Li, I would think a more natural representation of normals would be to associate the normal to each triangle with the center (centroid) of that same triangle. That way you can use the precise normal that can be calculated for each triangle rather than an approximation for normals at the vertices. I am not sure of the best way to weight different triangles' normals surrounding a particular vertex.
If a triangle has the three vertices P1 = [x1,y1,z1], P2 = [x2,y2,z2], and P3 = [x3,y3,z3], then its centroid is located at
P0 = (P1+P2+P3)/3.
A unit normal to this triangle can be computed as
u = cross(P2P1,P3P1);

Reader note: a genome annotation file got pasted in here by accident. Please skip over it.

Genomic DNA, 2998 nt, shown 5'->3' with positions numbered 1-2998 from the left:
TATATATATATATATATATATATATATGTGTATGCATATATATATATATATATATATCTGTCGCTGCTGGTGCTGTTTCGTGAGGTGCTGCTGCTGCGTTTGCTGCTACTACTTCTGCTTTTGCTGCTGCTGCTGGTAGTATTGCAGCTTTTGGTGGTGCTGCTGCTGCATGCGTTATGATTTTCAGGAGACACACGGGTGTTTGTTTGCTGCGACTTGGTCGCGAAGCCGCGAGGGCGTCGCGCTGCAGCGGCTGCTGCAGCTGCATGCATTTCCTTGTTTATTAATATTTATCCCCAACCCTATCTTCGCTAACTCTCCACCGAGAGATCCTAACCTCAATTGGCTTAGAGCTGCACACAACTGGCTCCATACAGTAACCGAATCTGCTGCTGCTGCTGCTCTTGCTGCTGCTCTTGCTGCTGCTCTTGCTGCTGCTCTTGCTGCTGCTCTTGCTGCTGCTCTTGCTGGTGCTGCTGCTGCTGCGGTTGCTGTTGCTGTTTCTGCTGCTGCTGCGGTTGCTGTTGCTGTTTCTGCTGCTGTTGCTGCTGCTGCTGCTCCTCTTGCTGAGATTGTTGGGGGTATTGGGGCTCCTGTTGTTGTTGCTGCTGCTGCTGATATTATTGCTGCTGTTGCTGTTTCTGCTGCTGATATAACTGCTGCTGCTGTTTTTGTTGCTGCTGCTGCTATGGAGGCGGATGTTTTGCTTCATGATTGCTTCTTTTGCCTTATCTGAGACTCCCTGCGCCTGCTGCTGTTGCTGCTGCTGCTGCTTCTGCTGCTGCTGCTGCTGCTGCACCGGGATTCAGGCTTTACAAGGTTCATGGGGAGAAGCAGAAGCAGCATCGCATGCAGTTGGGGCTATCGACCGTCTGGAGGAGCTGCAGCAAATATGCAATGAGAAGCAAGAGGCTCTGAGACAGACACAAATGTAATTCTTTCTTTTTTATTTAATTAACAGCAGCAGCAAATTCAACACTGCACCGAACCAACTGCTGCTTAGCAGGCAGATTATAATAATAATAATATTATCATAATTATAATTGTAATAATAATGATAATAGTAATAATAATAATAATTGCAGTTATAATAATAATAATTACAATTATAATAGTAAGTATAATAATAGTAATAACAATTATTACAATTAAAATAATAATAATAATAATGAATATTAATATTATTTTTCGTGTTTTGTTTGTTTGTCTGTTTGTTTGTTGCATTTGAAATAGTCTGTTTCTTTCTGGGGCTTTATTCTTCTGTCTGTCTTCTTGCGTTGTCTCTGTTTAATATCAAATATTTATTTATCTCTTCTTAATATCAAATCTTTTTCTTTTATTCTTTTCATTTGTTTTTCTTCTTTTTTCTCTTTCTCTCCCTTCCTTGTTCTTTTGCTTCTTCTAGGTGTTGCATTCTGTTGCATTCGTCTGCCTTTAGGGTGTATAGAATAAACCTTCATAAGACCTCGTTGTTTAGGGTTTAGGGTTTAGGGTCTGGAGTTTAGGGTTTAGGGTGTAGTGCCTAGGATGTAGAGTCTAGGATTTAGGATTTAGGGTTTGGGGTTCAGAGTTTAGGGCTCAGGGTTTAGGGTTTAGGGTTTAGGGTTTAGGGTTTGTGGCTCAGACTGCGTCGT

u = u/norm(u); % Make u of unit length
This normal will point inward or outward depending on the direction of the path
P1 > P2 > P3 > P1,
relative to the inner/outer directions of the surface. Pointing the fingers of your right hand in the direction of this triangular path, your thumb would point in the direction of the normal, u, as calculated above, assuming the x,y,z axes are in righthand orientation.
That last should answer siva's question 1. For question 2. the angle between two vectors, v1 and v2, is given by:
angle = atan2(norm(cross(v1,v2)),dot(v1,v2));
It is independent of the lengths of v1 and v2, and ranges between 0 and pi radians.
Roger Stafford